In postmodern society the importance of traditional religious organisations and practices have declined. As a result, spirituality tends to be sought outside of institutionalised religion. Tourism is seen as one avenue for such spiritual fulfilment. Tourism research commonly frames tourism as a sacred journey and has pointed out that like modern-day pilgrims, tourists seek spirituality through travel. Of course, not all tourist travel is motivated by a search for spirituality, and yet many tourists still describe their travel experiences as spiritual. Therefore, in addition to understanding motivations of travel, the tourist experience is also an important element of making tourism a sacred journey. Is spiritual motivation a necessary prerequisite for a tourist to have a spiritual experience? What other site-specific elements might enable spiritual experiences of tourists, even if they are not motivated by a search for spirituality? Such questions have not been sufficiently explored. The aim of this paper is to investigate the relationship between visitor motivation and spiritual experience at an influential religious sacred site in rural Japan; the Shingon Esoteric Buddhism headquarters in the town of Koyasan in Wakayama Prefecture. Since becoming registered as a UNESCO World Heritage Site in 2004, Koyasan has rapidly become an internationally renowned spiritual tourism destination. This paper presents the result of a questionnaire survey of both religious tourists and tourists to Koyasan. The findings indicate spiritual motivation is not a prerequisite for spiritual experience and shows how tourists’ spiritual experiences are affected by the atmosphere of place, people and activities that comprise the temple stay setting in Koyasan.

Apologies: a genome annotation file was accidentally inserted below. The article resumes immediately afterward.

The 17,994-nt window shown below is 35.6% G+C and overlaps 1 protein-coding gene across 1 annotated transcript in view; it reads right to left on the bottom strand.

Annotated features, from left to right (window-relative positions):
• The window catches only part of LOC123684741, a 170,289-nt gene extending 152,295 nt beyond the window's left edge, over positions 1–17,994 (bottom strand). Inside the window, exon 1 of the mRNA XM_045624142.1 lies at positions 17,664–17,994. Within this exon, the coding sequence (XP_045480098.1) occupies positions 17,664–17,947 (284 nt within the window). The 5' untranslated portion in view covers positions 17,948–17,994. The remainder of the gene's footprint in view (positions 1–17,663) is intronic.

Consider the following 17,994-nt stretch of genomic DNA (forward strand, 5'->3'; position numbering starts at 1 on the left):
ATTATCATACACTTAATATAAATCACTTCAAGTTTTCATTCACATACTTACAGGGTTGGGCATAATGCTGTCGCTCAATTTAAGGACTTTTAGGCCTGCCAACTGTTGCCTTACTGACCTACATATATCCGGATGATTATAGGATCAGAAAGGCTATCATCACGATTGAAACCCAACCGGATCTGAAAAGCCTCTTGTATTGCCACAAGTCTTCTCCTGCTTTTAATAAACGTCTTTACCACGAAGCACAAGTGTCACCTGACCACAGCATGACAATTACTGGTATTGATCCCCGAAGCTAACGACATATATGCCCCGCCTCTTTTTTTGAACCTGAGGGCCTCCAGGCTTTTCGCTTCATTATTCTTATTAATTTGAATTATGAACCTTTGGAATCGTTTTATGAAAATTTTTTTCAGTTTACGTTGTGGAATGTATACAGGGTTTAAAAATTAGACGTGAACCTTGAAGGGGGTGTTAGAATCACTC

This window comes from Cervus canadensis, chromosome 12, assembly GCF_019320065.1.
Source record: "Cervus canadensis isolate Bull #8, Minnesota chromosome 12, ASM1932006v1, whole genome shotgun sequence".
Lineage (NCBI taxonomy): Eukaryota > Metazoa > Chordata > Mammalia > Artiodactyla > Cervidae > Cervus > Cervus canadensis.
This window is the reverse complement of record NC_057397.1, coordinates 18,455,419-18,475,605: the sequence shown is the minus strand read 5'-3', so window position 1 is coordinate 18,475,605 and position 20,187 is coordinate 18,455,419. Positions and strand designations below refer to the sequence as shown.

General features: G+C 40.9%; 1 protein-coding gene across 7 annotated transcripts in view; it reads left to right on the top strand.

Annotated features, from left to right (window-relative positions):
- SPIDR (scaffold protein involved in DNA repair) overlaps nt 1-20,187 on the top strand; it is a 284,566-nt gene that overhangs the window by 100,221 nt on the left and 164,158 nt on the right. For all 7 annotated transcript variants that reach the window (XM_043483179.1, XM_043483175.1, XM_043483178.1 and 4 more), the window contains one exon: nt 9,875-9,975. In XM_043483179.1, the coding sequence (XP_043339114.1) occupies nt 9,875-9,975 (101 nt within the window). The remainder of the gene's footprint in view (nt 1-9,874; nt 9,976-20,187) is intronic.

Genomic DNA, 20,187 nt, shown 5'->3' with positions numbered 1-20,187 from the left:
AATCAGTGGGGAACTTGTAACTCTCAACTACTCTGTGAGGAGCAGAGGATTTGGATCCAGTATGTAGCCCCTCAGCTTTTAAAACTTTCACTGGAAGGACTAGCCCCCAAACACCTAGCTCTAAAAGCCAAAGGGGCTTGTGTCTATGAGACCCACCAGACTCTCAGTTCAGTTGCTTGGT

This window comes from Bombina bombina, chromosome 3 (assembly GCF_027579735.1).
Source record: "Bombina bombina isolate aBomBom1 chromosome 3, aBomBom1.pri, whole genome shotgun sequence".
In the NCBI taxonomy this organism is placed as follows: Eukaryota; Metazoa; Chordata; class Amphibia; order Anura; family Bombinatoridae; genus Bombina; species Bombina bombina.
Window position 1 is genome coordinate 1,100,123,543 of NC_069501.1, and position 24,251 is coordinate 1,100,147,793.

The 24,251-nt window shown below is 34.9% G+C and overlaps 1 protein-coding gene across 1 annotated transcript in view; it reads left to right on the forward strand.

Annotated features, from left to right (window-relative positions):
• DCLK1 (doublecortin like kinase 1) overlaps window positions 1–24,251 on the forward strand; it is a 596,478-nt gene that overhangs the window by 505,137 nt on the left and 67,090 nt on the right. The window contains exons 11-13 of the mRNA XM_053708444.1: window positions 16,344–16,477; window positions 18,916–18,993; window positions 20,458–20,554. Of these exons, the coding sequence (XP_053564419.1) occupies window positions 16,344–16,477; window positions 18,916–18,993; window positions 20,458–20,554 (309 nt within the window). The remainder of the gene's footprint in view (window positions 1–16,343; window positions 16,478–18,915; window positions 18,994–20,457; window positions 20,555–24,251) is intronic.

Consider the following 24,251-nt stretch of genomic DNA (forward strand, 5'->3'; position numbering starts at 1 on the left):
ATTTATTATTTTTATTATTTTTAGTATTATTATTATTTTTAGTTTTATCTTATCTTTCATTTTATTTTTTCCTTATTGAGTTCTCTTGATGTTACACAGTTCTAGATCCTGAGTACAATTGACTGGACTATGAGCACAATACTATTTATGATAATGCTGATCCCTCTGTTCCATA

Creative Commons License

Creative Commons Attribution-NonCommercial-ShareAlike 4.0 International License
This work is licensed under a Creative Commons Attribution-NonCommercial-Share Alike 4.0 International License.





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